Medical device companies operating in the in vitro diagnostic and radiology sectors of the industry received some surprising news this past month when it was revealed that the FDA had decided to relax certain regulatory requirements pertaining to these products. Specifically, a number of device types will now be exempt from premarket notification requirements.

The move, which affects 30 medical device types ranging from blood testing to radiology film processors, was prompted by the long track record of safety and effectiveness of each respective product. CDRH director Jeffrey Shuren stated that “the agency is taking a smart regulatory approach that eases unnecessary requirements for manufacturers,” without risking the health of the public in the process. The FDA has also stated that this is the first step in what will be a gradual loosening of 510(k) requirements across the board for low-risk radiology and in vitro diagnostic devices.

There is no question that exempting so many medical device products from premarket notification will do more than just “ease” the burden for device makers – it will also go a long way towards freeing up additional FDA resources and allow for greater regulatory attention to be focused in areas where it has been perceived as lacking (innovative high tech products, for example). Despite the 510(k) change, the FDA will still require that each device meet GMP and Quality System regulations.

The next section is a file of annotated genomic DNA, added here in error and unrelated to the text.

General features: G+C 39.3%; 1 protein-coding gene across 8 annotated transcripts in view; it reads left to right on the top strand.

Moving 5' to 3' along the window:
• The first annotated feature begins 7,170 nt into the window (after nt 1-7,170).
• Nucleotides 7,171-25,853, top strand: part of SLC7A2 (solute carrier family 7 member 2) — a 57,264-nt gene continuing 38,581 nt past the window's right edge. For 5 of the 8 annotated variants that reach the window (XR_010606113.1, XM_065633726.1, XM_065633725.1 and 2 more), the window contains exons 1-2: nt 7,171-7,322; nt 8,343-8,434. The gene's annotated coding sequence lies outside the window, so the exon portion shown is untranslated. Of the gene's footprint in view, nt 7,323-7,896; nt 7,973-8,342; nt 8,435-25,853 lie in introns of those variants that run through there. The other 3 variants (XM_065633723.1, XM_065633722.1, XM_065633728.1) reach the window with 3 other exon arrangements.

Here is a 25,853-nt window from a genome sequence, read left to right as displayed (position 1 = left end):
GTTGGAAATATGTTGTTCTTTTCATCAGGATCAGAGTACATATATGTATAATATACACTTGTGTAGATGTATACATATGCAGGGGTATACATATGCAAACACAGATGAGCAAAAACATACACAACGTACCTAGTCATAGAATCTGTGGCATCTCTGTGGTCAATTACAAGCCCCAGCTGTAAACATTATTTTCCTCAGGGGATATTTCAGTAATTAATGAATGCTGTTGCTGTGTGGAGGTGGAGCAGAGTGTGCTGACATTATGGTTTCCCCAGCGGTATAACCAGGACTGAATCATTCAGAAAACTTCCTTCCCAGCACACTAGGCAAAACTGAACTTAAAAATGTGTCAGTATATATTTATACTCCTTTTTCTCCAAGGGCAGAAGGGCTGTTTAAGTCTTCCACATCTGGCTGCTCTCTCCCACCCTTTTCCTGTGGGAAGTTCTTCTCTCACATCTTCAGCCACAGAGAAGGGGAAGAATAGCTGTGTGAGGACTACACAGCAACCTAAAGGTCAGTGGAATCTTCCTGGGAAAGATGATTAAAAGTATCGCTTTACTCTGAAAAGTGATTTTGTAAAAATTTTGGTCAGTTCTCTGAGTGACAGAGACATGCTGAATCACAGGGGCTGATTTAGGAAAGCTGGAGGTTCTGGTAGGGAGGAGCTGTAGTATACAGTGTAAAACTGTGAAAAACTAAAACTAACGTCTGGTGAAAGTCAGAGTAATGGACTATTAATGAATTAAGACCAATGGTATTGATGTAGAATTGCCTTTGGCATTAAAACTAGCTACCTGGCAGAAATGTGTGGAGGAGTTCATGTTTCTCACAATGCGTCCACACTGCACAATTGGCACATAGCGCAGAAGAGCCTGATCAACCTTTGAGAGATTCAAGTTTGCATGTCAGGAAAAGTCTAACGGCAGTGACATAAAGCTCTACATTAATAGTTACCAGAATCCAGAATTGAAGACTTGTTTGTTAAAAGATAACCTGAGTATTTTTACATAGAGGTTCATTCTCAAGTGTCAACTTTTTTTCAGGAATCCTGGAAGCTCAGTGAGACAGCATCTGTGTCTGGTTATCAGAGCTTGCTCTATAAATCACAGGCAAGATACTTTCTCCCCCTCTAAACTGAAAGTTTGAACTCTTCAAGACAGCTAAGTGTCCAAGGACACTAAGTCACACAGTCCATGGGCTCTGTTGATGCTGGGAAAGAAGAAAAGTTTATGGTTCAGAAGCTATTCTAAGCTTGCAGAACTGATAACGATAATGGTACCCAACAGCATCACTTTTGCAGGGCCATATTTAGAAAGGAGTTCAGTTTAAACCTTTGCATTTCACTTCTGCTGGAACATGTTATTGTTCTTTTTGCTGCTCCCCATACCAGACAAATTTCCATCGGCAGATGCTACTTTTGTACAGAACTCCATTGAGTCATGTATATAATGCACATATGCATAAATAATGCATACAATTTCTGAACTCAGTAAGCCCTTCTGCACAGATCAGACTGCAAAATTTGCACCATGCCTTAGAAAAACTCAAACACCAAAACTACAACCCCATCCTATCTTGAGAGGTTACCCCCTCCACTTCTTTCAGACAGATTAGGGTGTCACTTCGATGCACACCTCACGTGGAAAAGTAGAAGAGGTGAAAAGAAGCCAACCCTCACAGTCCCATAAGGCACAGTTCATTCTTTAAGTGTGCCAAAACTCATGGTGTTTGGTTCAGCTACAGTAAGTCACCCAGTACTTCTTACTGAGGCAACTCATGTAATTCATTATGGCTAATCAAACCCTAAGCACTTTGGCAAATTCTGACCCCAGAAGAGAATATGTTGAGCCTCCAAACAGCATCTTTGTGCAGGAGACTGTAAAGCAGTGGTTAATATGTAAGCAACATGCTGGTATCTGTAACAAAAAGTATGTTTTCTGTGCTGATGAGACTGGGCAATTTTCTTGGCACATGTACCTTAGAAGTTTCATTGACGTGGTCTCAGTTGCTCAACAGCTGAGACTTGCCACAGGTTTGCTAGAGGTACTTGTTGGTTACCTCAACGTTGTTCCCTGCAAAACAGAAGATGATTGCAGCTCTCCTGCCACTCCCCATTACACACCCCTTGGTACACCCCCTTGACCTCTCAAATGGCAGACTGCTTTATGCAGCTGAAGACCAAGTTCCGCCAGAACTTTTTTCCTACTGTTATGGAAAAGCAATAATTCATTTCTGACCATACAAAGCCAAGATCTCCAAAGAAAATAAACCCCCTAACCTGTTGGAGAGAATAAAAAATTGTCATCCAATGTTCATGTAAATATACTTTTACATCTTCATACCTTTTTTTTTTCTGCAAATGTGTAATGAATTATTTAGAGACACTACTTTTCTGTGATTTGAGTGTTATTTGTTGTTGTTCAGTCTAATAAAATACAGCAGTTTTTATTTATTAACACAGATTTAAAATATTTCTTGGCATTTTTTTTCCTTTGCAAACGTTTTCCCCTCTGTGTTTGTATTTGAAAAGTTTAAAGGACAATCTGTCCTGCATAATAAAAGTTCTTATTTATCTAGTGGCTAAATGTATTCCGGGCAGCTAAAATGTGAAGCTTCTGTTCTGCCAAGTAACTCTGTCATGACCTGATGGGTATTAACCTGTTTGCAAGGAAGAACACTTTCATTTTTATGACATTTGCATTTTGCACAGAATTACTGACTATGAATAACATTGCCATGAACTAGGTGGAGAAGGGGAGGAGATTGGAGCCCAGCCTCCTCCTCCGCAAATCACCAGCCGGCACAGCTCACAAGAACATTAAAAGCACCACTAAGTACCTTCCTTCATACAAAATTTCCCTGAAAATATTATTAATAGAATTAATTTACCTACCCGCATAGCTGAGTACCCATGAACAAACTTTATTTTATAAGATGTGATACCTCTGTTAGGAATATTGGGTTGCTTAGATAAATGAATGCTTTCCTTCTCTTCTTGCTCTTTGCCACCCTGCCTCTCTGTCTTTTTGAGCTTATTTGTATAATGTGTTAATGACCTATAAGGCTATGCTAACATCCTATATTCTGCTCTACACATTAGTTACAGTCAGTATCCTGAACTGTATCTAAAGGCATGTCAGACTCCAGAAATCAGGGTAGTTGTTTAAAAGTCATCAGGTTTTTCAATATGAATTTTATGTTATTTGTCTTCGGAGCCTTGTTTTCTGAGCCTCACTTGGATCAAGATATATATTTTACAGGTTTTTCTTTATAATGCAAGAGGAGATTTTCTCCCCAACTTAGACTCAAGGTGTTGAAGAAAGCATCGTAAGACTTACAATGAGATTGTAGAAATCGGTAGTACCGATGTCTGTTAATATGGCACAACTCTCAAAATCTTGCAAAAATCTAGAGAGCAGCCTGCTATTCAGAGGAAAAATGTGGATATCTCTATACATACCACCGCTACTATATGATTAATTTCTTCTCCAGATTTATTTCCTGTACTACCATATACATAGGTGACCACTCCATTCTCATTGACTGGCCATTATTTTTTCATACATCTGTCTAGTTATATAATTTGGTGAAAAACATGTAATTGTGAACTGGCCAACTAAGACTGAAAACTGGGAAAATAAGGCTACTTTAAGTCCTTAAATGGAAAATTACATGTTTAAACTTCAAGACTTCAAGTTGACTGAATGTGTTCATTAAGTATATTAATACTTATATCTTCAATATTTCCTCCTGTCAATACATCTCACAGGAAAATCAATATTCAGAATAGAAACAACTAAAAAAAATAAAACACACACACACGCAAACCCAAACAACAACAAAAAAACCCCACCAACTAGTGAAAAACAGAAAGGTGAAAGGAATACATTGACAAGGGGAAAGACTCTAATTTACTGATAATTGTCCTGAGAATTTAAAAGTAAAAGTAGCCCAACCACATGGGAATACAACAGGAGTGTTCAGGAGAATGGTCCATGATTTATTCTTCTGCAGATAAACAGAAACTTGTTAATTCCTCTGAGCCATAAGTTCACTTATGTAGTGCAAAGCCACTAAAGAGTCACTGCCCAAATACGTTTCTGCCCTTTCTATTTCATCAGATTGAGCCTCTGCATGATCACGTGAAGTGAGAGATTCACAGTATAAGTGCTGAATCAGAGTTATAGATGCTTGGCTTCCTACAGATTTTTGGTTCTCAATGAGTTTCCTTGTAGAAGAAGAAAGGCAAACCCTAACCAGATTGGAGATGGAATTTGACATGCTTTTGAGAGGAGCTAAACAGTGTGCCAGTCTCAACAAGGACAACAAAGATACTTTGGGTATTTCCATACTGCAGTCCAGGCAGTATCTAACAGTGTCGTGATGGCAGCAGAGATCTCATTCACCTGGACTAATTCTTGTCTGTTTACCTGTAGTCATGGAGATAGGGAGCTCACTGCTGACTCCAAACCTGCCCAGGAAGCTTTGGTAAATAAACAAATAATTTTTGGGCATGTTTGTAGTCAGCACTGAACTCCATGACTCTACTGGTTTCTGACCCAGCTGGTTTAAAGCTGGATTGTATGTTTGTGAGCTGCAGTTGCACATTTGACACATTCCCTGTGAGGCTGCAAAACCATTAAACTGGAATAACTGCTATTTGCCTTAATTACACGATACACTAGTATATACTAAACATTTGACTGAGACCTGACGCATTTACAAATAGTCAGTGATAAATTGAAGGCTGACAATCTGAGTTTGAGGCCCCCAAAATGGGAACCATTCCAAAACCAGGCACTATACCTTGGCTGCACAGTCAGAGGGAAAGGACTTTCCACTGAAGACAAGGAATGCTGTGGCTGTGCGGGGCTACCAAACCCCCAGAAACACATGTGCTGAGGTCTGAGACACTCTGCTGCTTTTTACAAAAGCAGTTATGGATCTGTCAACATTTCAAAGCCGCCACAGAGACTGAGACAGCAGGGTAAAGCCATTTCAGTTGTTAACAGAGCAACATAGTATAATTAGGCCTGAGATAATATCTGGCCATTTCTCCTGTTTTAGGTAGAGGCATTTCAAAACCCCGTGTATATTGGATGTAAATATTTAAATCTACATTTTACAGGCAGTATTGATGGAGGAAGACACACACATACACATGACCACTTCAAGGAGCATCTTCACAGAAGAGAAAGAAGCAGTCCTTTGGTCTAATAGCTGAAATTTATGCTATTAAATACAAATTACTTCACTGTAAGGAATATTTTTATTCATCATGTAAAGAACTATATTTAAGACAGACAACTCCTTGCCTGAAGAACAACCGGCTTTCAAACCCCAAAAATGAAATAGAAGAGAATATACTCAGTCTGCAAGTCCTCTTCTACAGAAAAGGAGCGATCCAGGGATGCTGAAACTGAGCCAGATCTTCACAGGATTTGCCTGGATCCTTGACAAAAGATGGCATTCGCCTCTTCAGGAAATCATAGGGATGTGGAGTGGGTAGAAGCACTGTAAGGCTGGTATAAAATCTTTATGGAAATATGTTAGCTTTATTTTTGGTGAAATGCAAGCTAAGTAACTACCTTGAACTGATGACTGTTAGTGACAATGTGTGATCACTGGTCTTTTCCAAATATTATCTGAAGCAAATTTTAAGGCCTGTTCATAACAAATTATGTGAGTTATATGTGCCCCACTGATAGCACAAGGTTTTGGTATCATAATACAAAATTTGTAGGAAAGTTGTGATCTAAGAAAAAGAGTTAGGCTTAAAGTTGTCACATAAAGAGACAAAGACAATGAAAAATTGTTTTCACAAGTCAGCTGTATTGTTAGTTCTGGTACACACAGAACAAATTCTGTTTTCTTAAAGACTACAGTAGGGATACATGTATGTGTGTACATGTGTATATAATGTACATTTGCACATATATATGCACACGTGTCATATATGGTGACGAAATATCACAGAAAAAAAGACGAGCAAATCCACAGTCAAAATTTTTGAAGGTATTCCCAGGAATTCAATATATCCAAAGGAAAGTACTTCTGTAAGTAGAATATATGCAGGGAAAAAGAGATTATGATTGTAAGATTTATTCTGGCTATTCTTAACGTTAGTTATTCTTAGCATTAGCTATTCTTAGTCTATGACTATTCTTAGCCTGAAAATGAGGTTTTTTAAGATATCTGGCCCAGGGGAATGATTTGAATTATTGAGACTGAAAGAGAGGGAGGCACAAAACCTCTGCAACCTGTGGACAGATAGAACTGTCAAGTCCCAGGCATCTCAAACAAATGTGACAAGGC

The FDA has published a guidance document that explains the Administration’s position on the relaxing of 510(k) review for the affected medical device types. Eventually, the plan is for Class II devices implicated in the change to have their status revised to Class I, with Class I devices then undergoing a further revision of their own classification regulations. Until this occurs, the FDA will exercise what it calls “enforcement discretion” in handling premarket notification submissions for the 30 medical device types described within the document. There is as of yet no timetable for the adoption of this dramatic shift in medical device regulatory approval standards, but a 90-day comment period on the proposal is currently in effect.

republished and adapted with permission from the MDCI Blog